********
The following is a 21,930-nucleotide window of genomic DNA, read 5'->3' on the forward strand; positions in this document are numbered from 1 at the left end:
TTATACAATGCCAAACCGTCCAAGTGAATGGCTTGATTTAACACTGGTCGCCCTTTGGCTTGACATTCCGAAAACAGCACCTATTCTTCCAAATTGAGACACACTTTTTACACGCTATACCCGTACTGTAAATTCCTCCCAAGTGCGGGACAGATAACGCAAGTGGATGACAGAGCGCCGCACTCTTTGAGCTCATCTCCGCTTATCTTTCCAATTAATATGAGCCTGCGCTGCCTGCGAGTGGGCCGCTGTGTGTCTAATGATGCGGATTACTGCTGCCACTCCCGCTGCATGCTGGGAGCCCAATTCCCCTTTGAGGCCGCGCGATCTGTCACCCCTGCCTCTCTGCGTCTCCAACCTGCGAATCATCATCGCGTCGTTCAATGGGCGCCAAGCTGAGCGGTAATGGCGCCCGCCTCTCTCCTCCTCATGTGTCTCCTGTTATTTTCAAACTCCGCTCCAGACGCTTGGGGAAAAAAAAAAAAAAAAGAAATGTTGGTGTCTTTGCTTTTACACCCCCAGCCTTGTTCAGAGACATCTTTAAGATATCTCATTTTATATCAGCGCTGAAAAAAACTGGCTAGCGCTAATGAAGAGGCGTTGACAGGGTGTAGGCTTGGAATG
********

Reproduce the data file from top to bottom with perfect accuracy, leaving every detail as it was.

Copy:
The following is a 21,930-nucleotide window of genomic DNA, read 5'->3' on the forward strand; positions in this document are numbered from 1 at the left end:
TTATACAATGCCAAACCGTCCAAGTGAATGGCTTGATTTAACACTGGTCGCCCTTTGGCTTGACATTCCGAAAACAGCACCTATTCTTCCAAATTGAGACACACTTTTTACACGCTATACCCGTACTGTAAATTCCTCCCAAGTGCGGGACAGATAACGCAAGTGGATGACAGAGCGCCGCACTCTTTGAGCTCATCTCCGCTTATCTTTCCAATTAATATGAGCCTGCGCTGCCTGCGAGTGGGCCGCTGTGTGTCTAATGATGCGGATTACTGCTGCCACTCCCGCTGCATGCTGGGAGCCCAATTCCCCTTTGAGGCCGCGCGATCTGTCACCCCTGCCTCTCTGCGTCTCCAACCTGCGAATCATCATCGCGTCGTTCAATGGGCGCCAAGCTGAGCGGTAATGGCGCCCGCCTCTCTCCTCCTCATGTGTCTCCTGTTATTTTCAAACTCCGCTCCAGACGCTTGGGGAAAAAAAAAAAAAAAAGAAATGTTGGTGTCTTTGCTTTTACACCCCCAGCCTTGTTCAGAGACATCTTTAAGATATCTCATTTTATATCAGCGCTGAAAAAAACTGGCTAGCGCTAATGAAGAGGCGTTGACAGGGTGTAGGCTTGGAATG